3. How prepared were you when beginning this new job, and what do you think could have helped prepare you even more?
I did not go to school even remotely for teaching English so I took an online TEFL course to help feel a little more prepared for the actual job aspect.  For the day-to-day living, I studied abroad first so I could get an idea of Korean living.  On a personal level, I felt very prepared to live abroad and to take the leap away from family and friends.  Technology makes it easy to keep in contact and a year goes by quickly.  If anything, I loved the challenge of being forced to be completely independent.  I knew I could handle living abroad on my own, so I was more worried about actually teaching.  I was nervous the first few days, as everyone is at a new job, but it becomes routine quickly and you learn all the ins and outs fast.

Missy Abroad2

4. What is it like teaching in a South Korean school?
Korean schools can vary.  There are public schools which offer more vacation and can be a little more secure, and then there are Hogwans (private schools) that are easier to get a job in but you do want to pay close attention to your contract and to try to make sure your school is a good school.  If there is already a foreign teacher at that school, try to get as much information from them as you can. Also, manners are quite different in Korea compared to the US.  Try to be as respectful as you can and your boss or co-teachers might give you some hints towards how to act.  Just be polite and they usually understand you have different ideas of what manners are.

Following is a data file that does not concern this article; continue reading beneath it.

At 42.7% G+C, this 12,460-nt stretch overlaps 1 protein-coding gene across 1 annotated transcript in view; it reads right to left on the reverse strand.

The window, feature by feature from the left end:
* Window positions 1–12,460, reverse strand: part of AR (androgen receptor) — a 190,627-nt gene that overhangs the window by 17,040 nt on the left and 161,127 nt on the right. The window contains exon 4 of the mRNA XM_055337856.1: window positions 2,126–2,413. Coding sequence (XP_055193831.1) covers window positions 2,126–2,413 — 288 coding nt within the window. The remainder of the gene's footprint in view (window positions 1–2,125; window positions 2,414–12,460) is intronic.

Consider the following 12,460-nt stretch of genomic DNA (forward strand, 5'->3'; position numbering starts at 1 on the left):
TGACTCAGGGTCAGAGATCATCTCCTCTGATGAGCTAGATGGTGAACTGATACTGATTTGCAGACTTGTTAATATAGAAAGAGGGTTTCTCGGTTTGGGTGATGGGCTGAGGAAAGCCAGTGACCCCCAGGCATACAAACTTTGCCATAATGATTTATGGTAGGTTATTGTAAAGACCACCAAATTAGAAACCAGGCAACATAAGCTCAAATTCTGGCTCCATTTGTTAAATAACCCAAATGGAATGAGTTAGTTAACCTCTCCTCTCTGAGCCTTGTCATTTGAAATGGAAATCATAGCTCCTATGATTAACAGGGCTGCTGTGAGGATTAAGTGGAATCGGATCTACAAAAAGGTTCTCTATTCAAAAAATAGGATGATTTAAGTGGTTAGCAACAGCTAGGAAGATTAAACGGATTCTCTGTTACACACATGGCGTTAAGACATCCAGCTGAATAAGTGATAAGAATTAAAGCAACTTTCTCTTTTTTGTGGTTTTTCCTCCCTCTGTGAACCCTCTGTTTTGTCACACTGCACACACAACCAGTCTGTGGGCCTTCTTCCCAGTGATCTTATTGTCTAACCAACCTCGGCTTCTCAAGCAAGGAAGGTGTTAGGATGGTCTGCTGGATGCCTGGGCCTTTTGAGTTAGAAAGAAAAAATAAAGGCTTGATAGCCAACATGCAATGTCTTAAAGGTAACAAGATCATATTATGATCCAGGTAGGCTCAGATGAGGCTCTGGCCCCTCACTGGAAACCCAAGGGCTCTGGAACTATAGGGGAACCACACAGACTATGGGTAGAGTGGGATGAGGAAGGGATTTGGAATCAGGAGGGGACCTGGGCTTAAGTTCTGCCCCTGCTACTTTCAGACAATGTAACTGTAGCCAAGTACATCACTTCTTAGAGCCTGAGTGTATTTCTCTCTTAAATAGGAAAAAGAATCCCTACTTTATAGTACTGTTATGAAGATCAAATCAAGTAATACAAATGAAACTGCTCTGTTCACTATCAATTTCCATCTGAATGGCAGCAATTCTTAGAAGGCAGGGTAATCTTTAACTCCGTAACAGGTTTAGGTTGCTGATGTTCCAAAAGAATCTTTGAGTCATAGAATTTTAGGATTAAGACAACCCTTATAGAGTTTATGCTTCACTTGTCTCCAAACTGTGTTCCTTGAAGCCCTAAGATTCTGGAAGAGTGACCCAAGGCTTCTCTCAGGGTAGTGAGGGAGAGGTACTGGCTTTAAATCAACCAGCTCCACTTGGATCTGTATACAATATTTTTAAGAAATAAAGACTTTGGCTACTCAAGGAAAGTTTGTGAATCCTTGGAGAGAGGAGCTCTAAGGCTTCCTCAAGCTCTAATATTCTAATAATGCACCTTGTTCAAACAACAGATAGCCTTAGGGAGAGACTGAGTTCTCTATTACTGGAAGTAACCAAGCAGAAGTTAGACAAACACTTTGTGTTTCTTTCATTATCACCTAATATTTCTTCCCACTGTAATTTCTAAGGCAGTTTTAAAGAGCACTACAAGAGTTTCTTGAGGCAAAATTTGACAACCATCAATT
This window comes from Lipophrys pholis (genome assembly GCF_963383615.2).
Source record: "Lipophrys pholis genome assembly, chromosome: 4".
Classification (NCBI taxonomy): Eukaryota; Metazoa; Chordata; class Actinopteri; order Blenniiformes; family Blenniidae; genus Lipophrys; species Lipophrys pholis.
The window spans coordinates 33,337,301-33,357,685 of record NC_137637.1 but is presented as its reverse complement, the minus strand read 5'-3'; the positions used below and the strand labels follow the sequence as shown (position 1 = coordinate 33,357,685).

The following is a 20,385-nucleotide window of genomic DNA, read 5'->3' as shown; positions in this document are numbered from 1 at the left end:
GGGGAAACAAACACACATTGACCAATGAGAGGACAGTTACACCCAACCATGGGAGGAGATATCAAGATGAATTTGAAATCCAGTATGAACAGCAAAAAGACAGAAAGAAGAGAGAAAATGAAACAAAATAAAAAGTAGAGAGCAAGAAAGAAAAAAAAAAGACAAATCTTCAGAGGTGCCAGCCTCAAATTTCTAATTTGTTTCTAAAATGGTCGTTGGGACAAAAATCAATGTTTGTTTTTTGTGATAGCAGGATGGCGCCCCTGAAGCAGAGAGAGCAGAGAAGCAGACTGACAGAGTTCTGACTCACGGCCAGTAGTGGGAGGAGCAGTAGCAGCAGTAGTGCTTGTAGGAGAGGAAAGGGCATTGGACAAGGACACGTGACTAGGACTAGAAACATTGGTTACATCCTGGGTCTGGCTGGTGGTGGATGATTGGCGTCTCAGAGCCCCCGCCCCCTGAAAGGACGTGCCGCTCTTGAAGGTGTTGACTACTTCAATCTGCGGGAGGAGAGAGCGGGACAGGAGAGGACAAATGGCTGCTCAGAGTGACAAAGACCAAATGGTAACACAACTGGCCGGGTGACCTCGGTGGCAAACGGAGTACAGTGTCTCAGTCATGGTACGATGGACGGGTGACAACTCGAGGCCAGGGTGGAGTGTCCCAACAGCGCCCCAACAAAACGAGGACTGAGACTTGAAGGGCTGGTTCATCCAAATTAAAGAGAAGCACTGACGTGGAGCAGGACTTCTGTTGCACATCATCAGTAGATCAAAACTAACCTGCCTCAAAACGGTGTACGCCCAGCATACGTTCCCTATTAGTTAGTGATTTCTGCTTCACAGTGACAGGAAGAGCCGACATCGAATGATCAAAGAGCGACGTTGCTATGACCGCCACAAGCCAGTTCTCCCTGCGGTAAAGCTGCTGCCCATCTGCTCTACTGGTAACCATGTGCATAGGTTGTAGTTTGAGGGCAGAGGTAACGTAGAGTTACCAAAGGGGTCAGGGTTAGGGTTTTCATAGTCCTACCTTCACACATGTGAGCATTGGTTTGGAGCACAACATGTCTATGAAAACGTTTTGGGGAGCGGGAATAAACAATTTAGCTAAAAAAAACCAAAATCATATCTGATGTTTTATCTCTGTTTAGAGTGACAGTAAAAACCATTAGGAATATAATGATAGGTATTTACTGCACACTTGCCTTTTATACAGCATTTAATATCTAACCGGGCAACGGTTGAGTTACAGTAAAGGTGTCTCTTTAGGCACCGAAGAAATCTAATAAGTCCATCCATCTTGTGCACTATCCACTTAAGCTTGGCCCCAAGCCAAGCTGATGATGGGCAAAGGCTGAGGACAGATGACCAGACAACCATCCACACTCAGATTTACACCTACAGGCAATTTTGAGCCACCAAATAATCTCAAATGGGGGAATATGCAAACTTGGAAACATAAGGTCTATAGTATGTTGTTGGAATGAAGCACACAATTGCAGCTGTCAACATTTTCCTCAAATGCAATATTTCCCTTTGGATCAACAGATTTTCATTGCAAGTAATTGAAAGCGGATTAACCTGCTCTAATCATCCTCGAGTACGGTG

5. What is it like where you are living?
Now I’ll be honest… I don’t absolutely love the town I live in.  It’s pretty grey and there isn’t a lot of nature incorporated through the city.  But it is easy for me to travel into Seoul which I do like.  I also wanted to be near the town I studied abroad at so I could visit friends and walk down nostalgia lane. All cities surrounding Seoul seem to have plenty of coffee shops, food joints, bars, buses, and are usually close to some form of outdoor trail or hiking area.

6. What do you do in your free time when you are not teaching?
I enjoy hiking and reading a lot.   I can easily spend a good majority of my time doing either of those.  Korea does have a lot of baby mountains and they are fairly big into hiking.  Sometimes it can be more stairs than trail, but it’s still beautiful and a great way to spend the time. There are also a lot of groups that do hiking trips, kayaking, ultimate frisbee, language exchanges, etc through social media networks.  Awesome way to meet people who have similar interests as you. Also, you get to meet people from all over the world.  I love being in a group and being able to listen to all the different accents or languages. And, of course, there’s always food.  Now some food you will miss with a fierce sort of ache.  Normal tacos or a killer homemade sandwich would be glorious at the moment, but there’s so much food to be had here.  They have restaurants everywhere and a wide range of types of food.  My first time trying Vietnamese, South African, or Nepalese food were all here.  And they were all delicious.  They have cheap street food you can get for a dollar or Korean barbecue for maybe 7. Again, the public transport is simple and cheap so it makes it possible to travel around and see new areas.

Missy Hiking

7. ​What advice do you have for other EIU students that are considering teaching abroad?